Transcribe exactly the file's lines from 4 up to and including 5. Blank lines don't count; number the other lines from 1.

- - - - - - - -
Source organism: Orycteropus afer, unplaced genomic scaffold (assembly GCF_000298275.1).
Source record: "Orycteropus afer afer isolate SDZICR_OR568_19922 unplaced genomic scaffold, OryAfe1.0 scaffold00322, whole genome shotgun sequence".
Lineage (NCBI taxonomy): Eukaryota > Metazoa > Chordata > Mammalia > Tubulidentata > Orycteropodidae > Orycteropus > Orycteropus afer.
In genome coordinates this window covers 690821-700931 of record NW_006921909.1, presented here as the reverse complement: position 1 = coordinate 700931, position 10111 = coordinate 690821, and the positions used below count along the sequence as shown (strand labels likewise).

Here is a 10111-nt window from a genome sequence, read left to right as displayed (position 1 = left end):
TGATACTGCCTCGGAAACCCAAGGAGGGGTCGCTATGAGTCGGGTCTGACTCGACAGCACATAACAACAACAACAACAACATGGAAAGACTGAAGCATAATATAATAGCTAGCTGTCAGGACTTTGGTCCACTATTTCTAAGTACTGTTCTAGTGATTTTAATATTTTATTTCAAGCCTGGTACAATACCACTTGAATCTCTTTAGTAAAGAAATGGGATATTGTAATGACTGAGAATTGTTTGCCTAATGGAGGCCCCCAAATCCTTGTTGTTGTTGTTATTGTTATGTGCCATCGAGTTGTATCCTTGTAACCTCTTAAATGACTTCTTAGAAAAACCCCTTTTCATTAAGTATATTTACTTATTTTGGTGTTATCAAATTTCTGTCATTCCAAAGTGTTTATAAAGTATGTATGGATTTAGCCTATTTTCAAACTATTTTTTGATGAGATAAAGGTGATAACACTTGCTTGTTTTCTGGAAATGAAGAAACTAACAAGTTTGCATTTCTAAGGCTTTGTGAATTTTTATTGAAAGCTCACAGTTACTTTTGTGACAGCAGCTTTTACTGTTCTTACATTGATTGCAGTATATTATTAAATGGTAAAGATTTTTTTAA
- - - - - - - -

In genome coordinates this window covers 690821-700931 of record NW_006921909.1, presented here as the reverse complement: position 1 = coordinate 700931, position 10111 = coordinate 690821, and the positions used below count along the sequence as shown (strand labels likewise).

Here is a 10111-nt window from a genome sequence, read left to right as displayed (position 1 = left end):